This fact may shock you, but those who act and participate in theatre tend to be a bit… dramatic. Their propensity for showmanship can extend off the stage in the form of closely-held superstitions and beliefs in curses.
Considering how many things can go wrong during a play, taking precautions — no matter how supernatural the reasons for them — can also be said to be measure of prudence. So, to keep your children or fellow actors safe, here are some historic superstitions that are still considered quite taboo to this day:
Bringing certain items on-stage is said to be bad luck. These include:
● Peacock feathers
● Real money
● Real Bibles
● Real as opposed to costume jewelry
Receiving a gift of flowers before a show is similarly considered bad luck; they should be given after the performance is over.
Tales such as The Phantom of the Opera illustrate the dramatic community’s obsession with the idea that their theatre could be haunted. The first spectral occupant was said to be the ancient Greek Thespis, the very first actor to utter words in front of an audience. Thespis, who provides the root for the word “thespian,” is suspected to haunt many theatres, causing mischief and being a particular nuisance on November 23.
Some theatres have particular ghosts, such as Radio City Music Hall, New Amsterdam Theatre and the Palace Theatre on Broadway. New Amsterdam Theatre even makes accommodations for its ghost — the former vaudeville and Ziegfeld Follies actress Olive Thomas. Two portraits are hung of her and building workers greet her with “Hi, Olive!” when they enter the building and part with “Bye, Olive!” when they leave.
A single “ghost light” is always left lit on center stage, no matter what, in order to give the ghosts reign to move about during the night. The theatre is also supposed to be left completely empty for one night a week to let ghosts have a moment to themselves, usually a Monday.
Don’t Say Good Luck!
It may seem counterintuitive, but wishing a performer good luck usually brings exactly the opposite. In most English-speaking countries, the accepted alternative is “break a leg!” Mel Brooks even took the time to write a whole song about it in his musical version of the Producers. Many theories surround the origin of both the “good luck” curse and the preferred alternative, but no one can really say for sure at this point.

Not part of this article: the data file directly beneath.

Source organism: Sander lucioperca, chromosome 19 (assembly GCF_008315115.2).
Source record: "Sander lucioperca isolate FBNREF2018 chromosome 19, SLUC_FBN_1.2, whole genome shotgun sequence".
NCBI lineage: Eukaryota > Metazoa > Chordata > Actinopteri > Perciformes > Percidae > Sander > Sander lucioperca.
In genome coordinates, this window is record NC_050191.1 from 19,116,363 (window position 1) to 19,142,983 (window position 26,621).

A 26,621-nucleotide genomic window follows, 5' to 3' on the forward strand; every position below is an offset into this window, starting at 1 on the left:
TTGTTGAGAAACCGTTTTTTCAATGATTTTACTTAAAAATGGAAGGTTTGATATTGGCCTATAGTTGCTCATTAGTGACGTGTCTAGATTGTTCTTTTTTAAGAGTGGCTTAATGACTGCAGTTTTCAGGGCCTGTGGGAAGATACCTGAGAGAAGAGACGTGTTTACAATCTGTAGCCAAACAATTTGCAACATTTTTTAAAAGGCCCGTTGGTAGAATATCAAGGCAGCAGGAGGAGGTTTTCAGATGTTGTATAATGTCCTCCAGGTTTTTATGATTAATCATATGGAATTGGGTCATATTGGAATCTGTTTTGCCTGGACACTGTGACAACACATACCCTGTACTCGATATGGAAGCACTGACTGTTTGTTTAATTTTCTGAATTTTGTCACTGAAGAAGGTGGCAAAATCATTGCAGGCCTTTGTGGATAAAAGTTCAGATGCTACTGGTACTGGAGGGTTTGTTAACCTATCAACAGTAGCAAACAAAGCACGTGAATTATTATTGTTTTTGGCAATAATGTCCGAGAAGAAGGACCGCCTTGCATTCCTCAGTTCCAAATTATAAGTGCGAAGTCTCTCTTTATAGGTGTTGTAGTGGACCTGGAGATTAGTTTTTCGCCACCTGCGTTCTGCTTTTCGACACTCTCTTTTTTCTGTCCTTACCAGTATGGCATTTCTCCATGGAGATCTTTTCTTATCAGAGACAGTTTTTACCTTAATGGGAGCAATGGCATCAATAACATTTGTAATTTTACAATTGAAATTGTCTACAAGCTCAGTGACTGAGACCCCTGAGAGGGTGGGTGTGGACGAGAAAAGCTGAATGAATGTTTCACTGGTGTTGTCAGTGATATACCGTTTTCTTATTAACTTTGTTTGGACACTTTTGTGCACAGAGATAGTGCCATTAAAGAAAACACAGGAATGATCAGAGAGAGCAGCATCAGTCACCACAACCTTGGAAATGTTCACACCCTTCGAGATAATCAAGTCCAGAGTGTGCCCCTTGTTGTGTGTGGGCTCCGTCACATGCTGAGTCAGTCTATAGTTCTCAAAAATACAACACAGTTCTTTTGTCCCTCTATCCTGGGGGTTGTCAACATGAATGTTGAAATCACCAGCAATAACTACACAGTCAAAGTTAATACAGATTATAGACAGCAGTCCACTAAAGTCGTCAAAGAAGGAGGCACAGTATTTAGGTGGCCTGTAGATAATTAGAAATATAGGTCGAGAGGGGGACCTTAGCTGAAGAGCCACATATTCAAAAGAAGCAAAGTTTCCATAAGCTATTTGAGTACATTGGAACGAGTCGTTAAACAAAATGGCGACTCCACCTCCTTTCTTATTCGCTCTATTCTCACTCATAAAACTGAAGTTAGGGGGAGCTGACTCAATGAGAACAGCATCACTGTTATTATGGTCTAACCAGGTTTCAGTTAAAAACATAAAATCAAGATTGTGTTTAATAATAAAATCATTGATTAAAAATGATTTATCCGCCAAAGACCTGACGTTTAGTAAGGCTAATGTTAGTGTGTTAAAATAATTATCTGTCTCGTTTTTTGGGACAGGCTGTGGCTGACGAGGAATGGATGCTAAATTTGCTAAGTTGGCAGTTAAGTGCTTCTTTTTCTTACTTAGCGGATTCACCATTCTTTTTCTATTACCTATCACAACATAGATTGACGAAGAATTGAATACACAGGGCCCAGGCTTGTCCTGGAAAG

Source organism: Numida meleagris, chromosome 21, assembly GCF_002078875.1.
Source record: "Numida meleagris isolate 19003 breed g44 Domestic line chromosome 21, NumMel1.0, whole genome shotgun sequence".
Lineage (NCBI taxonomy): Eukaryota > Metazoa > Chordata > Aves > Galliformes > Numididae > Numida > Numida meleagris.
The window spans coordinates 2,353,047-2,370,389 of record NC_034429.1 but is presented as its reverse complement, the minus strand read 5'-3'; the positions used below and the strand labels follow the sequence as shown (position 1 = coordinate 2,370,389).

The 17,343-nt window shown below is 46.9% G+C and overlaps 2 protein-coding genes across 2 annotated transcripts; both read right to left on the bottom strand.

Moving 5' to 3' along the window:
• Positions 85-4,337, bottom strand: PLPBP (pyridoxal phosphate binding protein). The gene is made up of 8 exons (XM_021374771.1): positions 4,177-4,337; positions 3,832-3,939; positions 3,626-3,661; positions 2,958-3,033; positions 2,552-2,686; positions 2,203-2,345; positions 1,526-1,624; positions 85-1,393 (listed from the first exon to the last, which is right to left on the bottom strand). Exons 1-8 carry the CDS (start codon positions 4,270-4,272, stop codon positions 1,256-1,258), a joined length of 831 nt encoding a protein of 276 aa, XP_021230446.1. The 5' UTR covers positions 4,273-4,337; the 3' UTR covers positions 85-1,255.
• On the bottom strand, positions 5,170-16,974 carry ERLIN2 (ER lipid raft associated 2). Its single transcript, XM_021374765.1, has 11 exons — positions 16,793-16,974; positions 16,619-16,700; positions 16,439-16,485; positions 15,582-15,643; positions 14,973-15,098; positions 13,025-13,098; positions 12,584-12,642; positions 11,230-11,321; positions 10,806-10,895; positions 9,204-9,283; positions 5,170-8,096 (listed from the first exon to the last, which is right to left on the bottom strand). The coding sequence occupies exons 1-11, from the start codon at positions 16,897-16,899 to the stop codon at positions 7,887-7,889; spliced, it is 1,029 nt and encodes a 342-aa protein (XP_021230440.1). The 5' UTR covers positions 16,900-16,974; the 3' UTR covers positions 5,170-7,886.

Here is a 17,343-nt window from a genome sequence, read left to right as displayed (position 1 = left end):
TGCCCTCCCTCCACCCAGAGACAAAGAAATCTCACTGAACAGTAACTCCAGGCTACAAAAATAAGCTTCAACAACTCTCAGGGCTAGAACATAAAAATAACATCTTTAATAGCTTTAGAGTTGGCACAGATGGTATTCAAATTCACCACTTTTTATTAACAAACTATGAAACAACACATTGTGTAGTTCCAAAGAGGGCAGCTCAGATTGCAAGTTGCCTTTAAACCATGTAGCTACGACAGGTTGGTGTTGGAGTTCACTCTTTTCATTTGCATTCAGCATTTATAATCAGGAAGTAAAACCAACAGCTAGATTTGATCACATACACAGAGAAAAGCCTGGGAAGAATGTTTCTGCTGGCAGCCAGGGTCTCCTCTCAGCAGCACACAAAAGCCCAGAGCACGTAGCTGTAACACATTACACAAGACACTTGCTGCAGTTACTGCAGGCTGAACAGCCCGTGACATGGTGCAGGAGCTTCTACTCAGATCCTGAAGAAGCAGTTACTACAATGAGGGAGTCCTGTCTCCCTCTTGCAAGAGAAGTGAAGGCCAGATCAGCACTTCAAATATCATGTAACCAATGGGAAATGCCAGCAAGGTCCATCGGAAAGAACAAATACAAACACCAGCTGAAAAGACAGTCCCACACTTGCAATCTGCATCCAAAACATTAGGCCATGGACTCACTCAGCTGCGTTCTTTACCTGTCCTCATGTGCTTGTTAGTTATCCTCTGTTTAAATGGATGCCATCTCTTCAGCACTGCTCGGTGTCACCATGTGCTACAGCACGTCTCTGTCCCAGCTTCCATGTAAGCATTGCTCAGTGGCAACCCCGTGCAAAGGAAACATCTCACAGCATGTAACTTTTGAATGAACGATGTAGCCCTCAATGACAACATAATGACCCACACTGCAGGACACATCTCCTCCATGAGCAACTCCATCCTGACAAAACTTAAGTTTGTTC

It’s “The Scottish Play”
The play Macbeth is said to be the most cursed production ever. Tales abound of awful tragedies befalling the actors, the production crew or the production itself. Reasons for Macbeth being supposedly cursed range from the fury of real life witches at portrayed in the play to the fact that it has more swordfights than most other Shakespearean performances, which led to a higher likelihood of accidents.
In order to avoid invoking the curse, no one is supposed to utter the actual name of the play. Not saying the name supposedly tricks the spirits, bad energies or what-have-you into not knowing what play is actually going on. The Simpsons illustrates perfectly what can happen when you say “Macbeth” at the expense of poor Sir Ian McKellen.
Therefore, instead of saying Macbeth, people are supposed to refer to it as “The Scottish Play” in reference to its setting. Anyone who says the name “Macbeth” either in the theatre or before the production can perform a ritual to clear the air of the curse. They must exit the building, spin three times, spit, curse and then knock before someone can safely let them back in.
The colorful world of theatre is surrounded by such rituals and traditions. Your child can become immersed in the history and learn about what it means to be a member of the theatrical community. Visit our summer camps page to learn more, and we promise these will not have ghosts!